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Second Life Farming

The age old question of, “What do you want to be when you grow up?” is typically directed towards children, but has been coopted by a much older population these days.  There are many factors influencing the decision to pick up all that you have known and choose a second career.  Corporate loyalty gave way to massive layoffs breaking the unwritten cradle to grave job contract.  Industries disappeared as others materialized; forcing one to rethink their path to retirement.

For Joe Pustizzi, owner of Pustizzi Farm in Boscawen, NH, it was just time to get out of the rat race. An entrepreneur at the early age of 21, Joe started a textile manufacturing business in Lawrence, MA.   Over a period of 17 years, he acquired a successful business with global distribution, registered patents and trademarks, and all of the headaches associated with the continual pursuit of corporate growth.  “You just get tired,” Joe said with a long sigh.

Thinking about farming as a second career? Here are three places you can start your research:

Local: Visit local to the region you want to farm. Different regions provide different opportunities and challenges from regulatory to market to growing conditions.

• Volunteer: Spend a weekend on a farm in each season of the year so you get a better understanding of the changing needs of the farm as well as start to establish your network.
• Cooperative Extension: Hands down the best resource for any first time or long time farmer. Every state has one.

The Northeast has some of the best educational resources for those wanting a jump start in farming. UVM, UNH and Cornell all offer education for the beginning farmer. The Northeast Organic Farming Association ( www.nofa.org ) also has a beginning farmers program in every state in our region.

When it was time to consider a second career, there was no doubt in Joe’s mind he “wanted to be or do something outside.”  This urge familiar with many of us wanting to be closer to the land led to the purchase of a 227 acre plot of land, of which only 7 acres was immediately farmable.  The rest was either wooded or not properly drained.  “My grandfather was in the produce business and my grandmother and mother always had a garden for the household table.  However, that was the extent of my farming knowledge or experience.”

When asked why he picked New Hampshire, Joe simply stated, “It was close to family and that was important to me.”  With his work cut out for him, he knew a close support network would be needed as well.  The most difficult tasks he anticipated were land clearing and soil management.  Turning 7 acres into 13 productive acres of fruit and vegetables with an additional 10 plus acres into hay crop took approximately 6 years.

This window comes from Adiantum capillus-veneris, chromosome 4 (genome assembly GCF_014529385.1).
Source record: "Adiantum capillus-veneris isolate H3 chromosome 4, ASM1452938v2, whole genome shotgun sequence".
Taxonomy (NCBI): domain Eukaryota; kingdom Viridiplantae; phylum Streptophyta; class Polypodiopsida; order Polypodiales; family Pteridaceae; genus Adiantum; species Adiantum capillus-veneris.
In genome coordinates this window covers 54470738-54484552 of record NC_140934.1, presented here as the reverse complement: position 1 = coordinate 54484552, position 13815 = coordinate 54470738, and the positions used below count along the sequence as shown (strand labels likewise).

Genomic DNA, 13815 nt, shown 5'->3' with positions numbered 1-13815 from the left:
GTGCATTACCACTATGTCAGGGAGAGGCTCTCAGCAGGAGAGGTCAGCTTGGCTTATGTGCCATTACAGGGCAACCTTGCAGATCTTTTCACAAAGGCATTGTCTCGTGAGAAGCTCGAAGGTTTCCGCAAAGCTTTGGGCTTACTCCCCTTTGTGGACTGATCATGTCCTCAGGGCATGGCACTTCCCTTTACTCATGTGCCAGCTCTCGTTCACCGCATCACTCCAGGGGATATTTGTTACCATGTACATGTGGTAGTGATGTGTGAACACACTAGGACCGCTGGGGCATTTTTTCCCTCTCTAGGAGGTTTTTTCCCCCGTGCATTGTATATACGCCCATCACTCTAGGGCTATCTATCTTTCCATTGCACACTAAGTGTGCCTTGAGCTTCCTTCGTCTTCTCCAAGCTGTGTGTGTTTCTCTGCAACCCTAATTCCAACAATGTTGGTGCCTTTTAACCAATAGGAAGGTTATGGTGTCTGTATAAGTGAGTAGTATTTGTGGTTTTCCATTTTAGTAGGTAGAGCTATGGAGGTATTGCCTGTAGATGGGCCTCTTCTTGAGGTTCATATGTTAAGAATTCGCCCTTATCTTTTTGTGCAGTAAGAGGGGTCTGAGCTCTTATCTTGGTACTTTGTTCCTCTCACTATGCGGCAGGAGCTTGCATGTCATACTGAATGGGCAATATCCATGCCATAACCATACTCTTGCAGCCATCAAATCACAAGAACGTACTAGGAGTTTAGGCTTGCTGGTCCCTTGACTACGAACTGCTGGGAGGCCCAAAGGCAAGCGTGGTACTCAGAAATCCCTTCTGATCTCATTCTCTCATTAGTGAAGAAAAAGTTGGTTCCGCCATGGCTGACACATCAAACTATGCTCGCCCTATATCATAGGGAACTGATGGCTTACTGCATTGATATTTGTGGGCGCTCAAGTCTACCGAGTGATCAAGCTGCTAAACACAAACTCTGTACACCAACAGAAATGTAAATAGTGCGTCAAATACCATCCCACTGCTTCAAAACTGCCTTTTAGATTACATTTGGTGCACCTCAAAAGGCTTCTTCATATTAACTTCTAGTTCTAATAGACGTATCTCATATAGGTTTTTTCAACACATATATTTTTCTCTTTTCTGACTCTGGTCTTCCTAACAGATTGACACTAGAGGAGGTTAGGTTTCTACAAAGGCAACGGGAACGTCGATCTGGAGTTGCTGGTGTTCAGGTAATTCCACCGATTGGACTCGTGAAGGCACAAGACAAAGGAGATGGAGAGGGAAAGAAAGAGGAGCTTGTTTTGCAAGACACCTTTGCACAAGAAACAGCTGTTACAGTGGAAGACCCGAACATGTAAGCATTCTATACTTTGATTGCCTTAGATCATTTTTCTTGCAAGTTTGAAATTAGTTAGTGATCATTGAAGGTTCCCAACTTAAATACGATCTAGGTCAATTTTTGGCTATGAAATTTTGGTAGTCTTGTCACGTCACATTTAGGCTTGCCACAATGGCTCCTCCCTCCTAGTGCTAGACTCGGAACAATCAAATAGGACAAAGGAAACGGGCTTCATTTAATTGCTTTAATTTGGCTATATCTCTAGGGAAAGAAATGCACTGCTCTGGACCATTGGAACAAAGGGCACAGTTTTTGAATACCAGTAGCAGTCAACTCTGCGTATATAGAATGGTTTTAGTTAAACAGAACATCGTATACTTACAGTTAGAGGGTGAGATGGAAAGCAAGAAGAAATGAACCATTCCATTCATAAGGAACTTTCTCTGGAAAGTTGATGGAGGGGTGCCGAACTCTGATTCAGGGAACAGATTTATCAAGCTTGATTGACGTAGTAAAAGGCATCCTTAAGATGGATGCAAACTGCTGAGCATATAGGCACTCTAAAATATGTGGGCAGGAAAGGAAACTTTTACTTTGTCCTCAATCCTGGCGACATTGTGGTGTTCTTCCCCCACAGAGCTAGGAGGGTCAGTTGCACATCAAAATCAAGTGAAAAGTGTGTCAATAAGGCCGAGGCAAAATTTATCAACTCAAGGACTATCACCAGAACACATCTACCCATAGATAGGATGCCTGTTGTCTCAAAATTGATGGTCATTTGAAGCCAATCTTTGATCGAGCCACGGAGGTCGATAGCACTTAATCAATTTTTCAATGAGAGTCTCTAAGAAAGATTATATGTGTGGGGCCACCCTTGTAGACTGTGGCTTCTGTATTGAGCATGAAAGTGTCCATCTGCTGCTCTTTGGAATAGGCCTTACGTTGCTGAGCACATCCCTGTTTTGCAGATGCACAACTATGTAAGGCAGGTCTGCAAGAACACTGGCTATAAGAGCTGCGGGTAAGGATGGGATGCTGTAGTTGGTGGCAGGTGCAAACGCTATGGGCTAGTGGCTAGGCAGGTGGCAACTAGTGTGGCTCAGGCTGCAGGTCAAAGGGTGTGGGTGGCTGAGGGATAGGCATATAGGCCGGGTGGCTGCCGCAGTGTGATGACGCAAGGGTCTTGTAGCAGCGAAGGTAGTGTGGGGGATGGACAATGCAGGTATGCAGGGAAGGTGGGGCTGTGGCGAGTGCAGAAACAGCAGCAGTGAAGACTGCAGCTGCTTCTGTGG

He adopted online marketing awareness trends by building the farm website, www.pustizzifruitfarm.com, and creating a Facebook presence.  Now into his third season of selling, Joe hit an unanticipated challenge.  “People have a lot of choices ranging from their own gardens to supermarkets.  I needed to give them a reason to make the visit out to my farm.”

The challenge of attracting more farm stand traffic led to his ever growing agri-tourism business.  It isn’t enough to provide someone with a fresh off the vine tomato; they also want an experience to go with it.  Joe considered the ever popular corn mazes and outdoor sporting events. By networking with a local goat farmer, he came up with the idea of a haunted goat hike:  You hike up the hill to the pumpkin patch where you pick your pumpkin and have the goat haul it back for you.  Along the way there are fun and educational stops.  Everyone has a good time, including the goats that get loads of petting and treats.  Pustizzi Farm now has 3 goat related events a year, a haunted farm event and maple sugar weekends.

Signs of an Expanding Farm Business. Courtesy of Mason Donovan.

Joe realized, “The local market demand for fruits and vegetables is not financially at a long-term sustainable level.”  Agri-tourism allows Pustizzi Farm to acquire a bigger share of local purchasing power while reaching out to a larger geographic base.  “Diversification is key.”  People are willing to travel more for an event than a pint of blueberries.

Asked for his advice for other second career farmers, Joe quickly answered, “Do your homework!”    He easily invested more than twice what he expected.  The work is “strenuous on your body and you don’t get sick days.”  Joe suggested volunteering on farms and getting to know your local farming organizations.  The Cooperative Extension became one of his biggest resources for information.  He currently works with four separate organizations in an average year for knowledge, support or assistance.

Ask him about next year’s crops and Joe’s eyes light up.  “There is nothing like looking at a freshly planted field on a nice spring day.”  The work is hard, but rewarding.  Instead of the chair at the end of an executive board table, Joe now sits up high in his John Deere thinking “this is what I want to be when I grow up.”

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Rachel Whiteheart

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